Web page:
Shanty flicked her yellow tang-colored tail in the icy water, shivering as she swam farther into the crevice of the coral-flecked library. The ancient depository was next to the sea bed that marked the passing of former monarchs for the Pacific Ocean. After the catastrophe between the mermaids and witches near the Baltic Sea over a century ago, each briny kingdom had moved its individual collection of Merynka histories and tales to the darkest depths of its sea bed for safe-keeping.
Undulating and twisting past a jagged outcropping of rock, Shanty hoped her brightly colored tail didn't make her as visible as it normally did. The inky water matched her hair color and was increasingly difficult to see in. There were sea creatures who could eat the Merynka with ease, and some of them were whispered to guard the halls of each Merynka Memoir. Brushing past a bed of grayish kelp that appeared to have died, Shanty forged ahead.
She wanted to find a new collection of Merynka stories but was starting to regret her decision to come alone. Shanty had submitted the required documents on magicked, sun-dried kelp like she was supposed to, but she'd been too impatient to wait for them to be approved. If she had, a small contingent of armed Merynkan men would have swam down here with her, but the warm water from above, where the Pacific Kingdom resided, had disappeared long ago.
Shanty wasn't royalty, but she was close. As the daughter of a Wave Caller, a sect of Syrenkas living in the Pacific Ocean, Shanty wasn't just destined to follow in her mother's wake - she yearned to. Spotting the bio-luminescent bulbs of the fish that lived the in the dips and hollows of the coral in the Merynka Memoir, Shanty swam faster. She didn't want to encounter a frilled shark.
"Almost there," Shanty murmured, reassuring herself.
Streaming past vampire squids, blue chimaeras, and various other creatures that dwelled close to the sediment of the underwater sea cave in the wide crevice, Shanty breathed a sigh of relief. Small bubbles swirled in front of her brown face, slipping past the slitted gills discreetly tucked behind her ears. Shanty rubbed her fingers across the chiseled clam shell markers in each section. There were three major types of humanesque aquatic life in the seven seas and beyond: Mermaids, Syrenkas, and Melusinas. The latter lived exclusively in freshwater, but Mermaids and Syrenkas chose not to bind themselves to one body of water and often resided together in mixed Merynkan kingdoms.
Each aquatic race had their own stories about humans, the creatures that lived on land. Melusinas had the most stories about life in structures humans called cities or towns. Mermaids and Syrenkas were the cultivators of a collection of tales about encounters with humans sailing on the sea's shimmering surface. Whenever each race crossed currents with one another, they exchanged as many stories as possible. There was safety in information, as long as it was accurate.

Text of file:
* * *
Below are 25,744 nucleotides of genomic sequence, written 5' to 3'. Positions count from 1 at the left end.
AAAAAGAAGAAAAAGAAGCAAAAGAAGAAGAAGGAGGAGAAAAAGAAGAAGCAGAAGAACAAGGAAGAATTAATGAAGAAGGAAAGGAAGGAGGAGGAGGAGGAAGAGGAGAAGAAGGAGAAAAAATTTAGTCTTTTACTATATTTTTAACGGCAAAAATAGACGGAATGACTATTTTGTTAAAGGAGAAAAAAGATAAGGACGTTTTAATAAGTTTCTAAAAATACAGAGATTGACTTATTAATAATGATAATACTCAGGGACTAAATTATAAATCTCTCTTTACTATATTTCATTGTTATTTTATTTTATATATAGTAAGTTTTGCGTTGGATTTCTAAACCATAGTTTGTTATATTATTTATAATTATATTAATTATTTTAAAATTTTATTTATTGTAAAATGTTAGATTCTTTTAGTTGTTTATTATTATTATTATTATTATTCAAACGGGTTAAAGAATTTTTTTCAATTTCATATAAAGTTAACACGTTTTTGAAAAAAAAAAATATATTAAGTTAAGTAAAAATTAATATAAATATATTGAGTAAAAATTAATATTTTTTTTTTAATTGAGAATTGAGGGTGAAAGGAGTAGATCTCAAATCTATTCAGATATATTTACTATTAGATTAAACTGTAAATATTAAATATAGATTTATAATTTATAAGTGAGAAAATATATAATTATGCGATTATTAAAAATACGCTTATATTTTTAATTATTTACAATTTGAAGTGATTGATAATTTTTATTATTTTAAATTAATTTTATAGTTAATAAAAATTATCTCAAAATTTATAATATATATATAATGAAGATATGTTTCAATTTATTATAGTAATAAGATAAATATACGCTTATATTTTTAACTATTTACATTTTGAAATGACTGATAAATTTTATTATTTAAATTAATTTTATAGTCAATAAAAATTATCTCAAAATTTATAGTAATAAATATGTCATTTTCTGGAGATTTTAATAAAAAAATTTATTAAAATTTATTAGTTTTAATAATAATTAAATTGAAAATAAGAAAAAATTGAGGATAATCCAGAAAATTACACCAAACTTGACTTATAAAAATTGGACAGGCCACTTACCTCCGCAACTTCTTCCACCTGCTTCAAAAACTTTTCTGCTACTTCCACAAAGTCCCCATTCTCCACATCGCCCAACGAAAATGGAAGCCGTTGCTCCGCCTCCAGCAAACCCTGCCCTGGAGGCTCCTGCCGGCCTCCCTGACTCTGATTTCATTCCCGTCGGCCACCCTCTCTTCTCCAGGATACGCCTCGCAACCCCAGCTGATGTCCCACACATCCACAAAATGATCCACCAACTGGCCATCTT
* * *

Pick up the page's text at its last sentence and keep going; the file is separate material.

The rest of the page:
"The waves won't answer if you aren't telling the truth," Shanty said, mimicking her mother.
Shanty repositioned the pale, seashell circlet on her head and sucked on her full bottom lip. She wasn't sure where the most recent story about the ancient Sea Witch would be filed. The Melusinas would have been witnesses to the events that transpired, but the Mermaids were directly involved. Guessing, Shanty swished over to the clam shell marked for Mermaids.
Grinning, she grabbed the newest addition to the Merynka Memoir. It was easy to distinguish because the new magick on the kelp documents had a distinctive sheen that was absent from older pieces in the library. Unrolling the crisp sheaf, Shanty read the title and grinned, choosing another one. Sea Witch and Sea Witch Rising were cautionary tales about the follies of letting emotion overcome reason - something that wasn't exclusively human even though many tried to pretend it was. Shanty would memorize this latest account, but she wasn't here to retell the tales within the Pacific Kingdom.
She would sing the story to the sea, practicing to be a Wave Caller like her mother, and let it be the judge of the human hearts that sailed its surface and swam its depths. Unpinning the curled shell recorder nestled among the circlet in her hair, Shanty prepared her voice to be captured. She would sing the tales into the device and play them until the memory of each word was as a part of her as the scales on her tail.
Shanty hummed her favorite Wave Caller adage before she began singing, easing her vocals around the words. "Every heart sighs for a truth or a lie, but few can tell the difference."
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Copyright June 2020
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